On April 25, a chain of 40 pain clinics in Virginia, Maryland, the District of Columbia, New Jersey, New York, and West Virginia treating 160,000 patients annually (2012 numbers) announced that they had agreed to pay $3.29 million to settle a federal whistleblower lawsuit filed by a former employee alleging that they defrauded Medicare, TRICARE, and the Federal Employees Health Benefits (FEHB) Program.
The pain treatment centers, Virginia-based Physical Medicine Associates, Ltd. (abbreviated to “Capitol Spine”), National Spine and Pain Centers, LLC (NSPC), and their parent company, are one of the largest non-surgical pain management clinic chains in the country.
The owner of the pain clinics, privately held Sentinel Capital Partners (which was alleged to be the key participant in the alleged schemes), owns 24 companies, including such well-known brands as TGI Fridays and the high-performance automotive brand Holley’s, as well as lesser-known companies, including one which blows up land mines for the safety of U.S. troops. It had total assets of $26 billion when the lawsuit was filed.
The defendants admitted no wrongdoing.
The lawsuit, United States of America ex rel. Michelle O’Connor v. National Spine and Pain Centers, LLC, et al., No. 3:15-cv-00551 (E.D. Va.), alleged a massive pattern of unlawful behaviors. The complaint is available here.
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The lawsuit was a “qui tam” complaint, in which a private citizen, the “relator,” sues on behalf of the federal government, under the federal False Claims Act and, if successful, entitles the whistleblower to receive 15% to 25% of any resulting fines or other. Sometimes, the government stands aside and lets the relator’s attorney pursue the case. In this case, the federal government took the lead role from the start, said the co-lead plaintiff’s attorney, Jeanne Markey of Cohen Milstein Sellers & Toll PLLC.
The whistleblower is Michelle O’Connor, a physician’s assistant who worked under supervision of Douglas W. Wisor, M.D., one of the 16 named defendants. She worked at two Virginia offices of Capitol Spine from 2010 to 2012, then for the combined company until June 3, 2013, when Wisor terminated her. Her lawsuit alleges that she was fired “for complaining about the unlawful practices.”
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Fifty percent of the patient base, the complaint says, were insured under federal-government programs. Based on the 2012 total of patient visits, that would approximate 80,000 federal claims per year from 2012 on.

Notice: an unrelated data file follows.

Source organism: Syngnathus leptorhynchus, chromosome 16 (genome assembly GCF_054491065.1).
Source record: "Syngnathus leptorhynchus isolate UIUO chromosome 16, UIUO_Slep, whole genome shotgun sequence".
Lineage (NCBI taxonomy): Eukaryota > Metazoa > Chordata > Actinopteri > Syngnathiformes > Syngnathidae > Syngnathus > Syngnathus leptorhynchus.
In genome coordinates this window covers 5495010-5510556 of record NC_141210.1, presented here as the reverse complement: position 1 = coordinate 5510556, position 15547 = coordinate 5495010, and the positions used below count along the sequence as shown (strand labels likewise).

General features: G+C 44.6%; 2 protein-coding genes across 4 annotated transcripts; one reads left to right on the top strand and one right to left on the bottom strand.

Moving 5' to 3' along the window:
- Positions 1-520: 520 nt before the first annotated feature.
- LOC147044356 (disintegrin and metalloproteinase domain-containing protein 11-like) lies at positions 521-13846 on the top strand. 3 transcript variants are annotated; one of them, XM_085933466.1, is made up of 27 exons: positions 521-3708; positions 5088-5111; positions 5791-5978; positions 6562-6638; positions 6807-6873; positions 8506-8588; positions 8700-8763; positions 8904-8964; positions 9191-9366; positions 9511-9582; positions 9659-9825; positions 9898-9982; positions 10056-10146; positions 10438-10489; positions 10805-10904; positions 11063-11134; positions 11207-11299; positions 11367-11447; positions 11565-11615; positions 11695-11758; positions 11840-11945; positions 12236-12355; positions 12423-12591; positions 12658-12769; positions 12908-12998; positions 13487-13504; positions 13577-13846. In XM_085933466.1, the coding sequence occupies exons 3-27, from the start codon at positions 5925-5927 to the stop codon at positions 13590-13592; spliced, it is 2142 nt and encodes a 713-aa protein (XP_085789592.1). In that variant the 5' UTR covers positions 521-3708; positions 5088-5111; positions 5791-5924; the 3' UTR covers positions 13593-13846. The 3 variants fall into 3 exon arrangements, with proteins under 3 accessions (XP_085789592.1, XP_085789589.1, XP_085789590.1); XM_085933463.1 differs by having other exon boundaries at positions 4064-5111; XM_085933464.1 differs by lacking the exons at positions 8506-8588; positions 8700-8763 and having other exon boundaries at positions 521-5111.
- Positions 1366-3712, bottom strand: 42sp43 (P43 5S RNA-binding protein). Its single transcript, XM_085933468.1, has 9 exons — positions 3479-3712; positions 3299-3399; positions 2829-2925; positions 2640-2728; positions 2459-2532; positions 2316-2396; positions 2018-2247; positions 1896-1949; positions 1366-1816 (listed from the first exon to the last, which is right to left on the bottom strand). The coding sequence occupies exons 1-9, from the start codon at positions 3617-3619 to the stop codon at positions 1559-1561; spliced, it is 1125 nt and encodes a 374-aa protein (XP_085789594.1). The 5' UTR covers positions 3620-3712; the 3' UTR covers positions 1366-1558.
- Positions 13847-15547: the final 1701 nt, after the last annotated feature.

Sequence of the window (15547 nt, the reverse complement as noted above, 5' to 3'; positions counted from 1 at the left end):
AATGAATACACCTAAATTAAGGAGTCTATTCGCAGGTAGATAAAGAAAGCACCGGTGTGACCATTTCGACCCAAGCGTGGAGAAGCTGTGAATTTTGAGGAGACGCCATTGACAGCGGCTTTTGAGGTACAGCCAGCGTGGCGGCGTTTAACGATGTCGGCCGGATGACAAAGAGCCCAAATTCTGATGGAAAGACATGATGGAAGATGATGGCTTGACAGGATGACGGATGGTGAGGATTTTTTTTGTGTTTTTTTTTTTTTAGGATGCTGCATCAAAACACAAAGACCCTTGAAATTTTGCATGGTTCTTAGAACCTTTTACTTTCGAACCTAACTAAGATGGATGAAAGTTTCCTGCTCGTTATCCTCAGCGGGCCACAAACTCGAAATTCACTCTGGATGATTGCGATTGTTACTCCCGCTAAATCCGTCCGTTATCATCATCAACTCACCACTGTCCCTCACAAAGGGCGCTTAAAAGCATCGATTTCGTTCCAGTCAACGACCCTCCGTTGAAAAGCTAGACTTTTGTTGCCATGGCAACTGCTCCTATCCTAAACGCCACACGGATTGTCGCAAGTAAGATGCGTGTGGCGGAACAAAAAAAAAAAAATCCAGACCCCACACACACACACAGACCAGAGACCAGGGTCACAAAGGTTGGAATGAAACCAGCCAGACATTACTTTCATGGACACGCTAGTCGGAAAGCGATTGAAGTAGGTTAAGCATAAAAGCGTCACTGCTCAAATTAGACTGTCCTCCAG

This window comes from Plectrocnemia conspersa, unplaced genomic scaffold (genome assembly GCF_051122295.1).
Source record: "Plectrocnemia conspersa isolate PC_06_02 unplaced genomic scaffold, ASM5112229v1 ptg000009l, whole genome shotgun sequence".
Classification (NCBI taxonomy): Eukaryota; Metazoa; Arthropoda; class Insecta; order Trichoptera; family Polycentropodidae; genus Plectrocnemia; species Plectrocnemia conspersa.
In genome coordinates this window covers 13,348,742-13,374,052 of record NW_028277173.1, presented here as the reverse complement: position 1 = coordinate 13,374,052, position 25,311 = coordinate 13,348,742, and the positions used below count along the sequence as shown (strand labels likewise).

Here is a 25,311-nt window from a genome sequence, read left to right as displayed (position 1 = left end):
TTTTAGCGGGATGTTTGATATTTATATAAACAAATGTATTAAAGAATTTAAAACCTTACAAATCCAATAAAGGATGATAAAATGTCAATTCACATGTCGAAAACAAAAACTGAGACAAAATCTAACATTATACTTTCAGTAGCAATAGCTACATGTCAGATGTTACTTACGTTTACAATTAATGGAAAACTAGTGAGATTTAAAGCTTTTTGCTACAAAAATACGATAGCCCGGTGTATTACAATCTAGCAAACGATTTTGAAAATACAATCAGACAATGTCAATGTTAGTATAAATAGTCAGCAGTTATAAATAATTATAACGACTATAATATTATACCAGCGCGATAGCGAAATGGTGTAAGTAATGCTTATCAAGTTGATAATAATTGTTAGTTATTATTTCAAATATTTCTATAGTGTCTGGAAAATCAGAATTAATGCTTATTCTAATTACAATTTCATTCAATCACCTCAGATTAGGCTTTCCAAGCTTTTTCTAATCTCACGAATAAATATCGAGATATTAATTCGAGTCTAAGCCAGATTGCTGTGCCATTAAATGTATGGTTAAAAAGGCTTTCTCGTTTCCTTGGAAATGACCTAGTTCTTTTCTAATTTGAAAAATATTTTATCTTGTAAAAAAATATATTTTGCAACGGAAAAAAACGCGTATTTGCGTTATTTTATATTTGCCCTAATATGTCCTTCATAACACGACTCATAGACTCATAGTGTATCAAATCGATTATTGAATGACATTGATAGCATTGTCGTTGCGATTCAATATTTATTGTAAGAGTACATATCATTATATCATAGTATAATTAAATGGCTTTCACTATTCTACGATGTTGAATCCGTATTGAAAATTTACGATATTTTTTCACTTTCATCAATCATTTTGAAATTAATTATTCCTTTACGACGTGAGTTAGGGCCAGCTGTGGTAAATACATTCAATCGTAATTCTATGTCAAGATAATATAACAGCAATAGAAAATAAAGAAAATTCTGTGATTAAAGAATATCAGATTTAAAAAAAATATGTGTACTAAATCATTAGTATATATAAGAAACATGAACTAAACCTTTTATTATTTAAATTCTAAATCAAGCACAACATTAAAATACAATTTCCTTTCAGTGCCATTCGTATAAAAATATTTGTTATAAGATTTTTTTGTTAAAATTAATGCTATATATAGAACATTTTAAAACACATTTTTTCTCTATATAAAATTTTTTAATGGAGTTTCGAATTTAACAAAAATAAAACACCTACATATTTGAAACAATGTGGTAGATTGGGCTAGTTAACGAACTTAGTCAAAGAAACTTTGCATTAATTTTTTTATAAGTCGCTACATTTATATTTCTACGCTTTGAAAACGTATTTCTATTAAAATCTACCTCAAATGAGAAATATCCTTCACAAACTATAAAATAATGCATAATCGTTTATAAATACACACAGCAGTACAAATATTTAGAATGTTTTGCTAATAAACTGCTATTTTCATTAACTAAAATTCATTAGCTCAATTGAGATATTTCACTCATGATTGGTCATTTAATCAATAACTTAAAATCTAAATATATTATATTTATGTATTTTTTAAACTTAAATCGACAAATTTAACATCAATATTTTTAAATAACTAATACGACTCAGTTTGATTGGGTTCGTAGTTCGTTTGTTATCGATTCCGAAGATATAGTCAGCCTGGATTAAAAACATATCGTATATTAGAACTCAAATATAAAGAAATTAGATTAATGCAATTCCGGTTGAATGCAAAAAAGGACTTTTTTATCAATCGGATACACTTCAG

According to the complaint: “These schemes are part of a business model that is reliant upon keeping patients on a continuous pain management treatment cycle: exhaust coverage of injections; provide orthopedic braces; perform procedures such as a spinal cord stimulation or radiofrequency ablation; prescribe opioids; recommence pain injections… In sum, National Spine's Board has created a corporate culture in which money trumps the provision of appropriate patient care.”
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Attorney Markey, who represents the whistleblower O’Connor, told OTW that the size of the settlement was not what had been anticipated. While the complaint described many claims, “ultimately, the settlement achieved focuses on a subset of defendants and allegations, and in particular…billing of physician assistants, the claims related to anti-kickback/Stark violations, and lastly claims that relate to unnecessary quantitative drug testing.”
“Even though the relator wanted to pursue the remaining defendants and numerous claims on her own, once the government reached a settlement with PMA and NSPC, the government stated that it would move to dismiss those defendants and claims in order to preserve the settlement it had reached with PMA and NSPC. Under those circumstances, and considering the defendants and the specific conduct covered by the settlement, the terms of the settlement reached with PMA and NSPC were fair and reasonable.”
The complete article can be accessed here.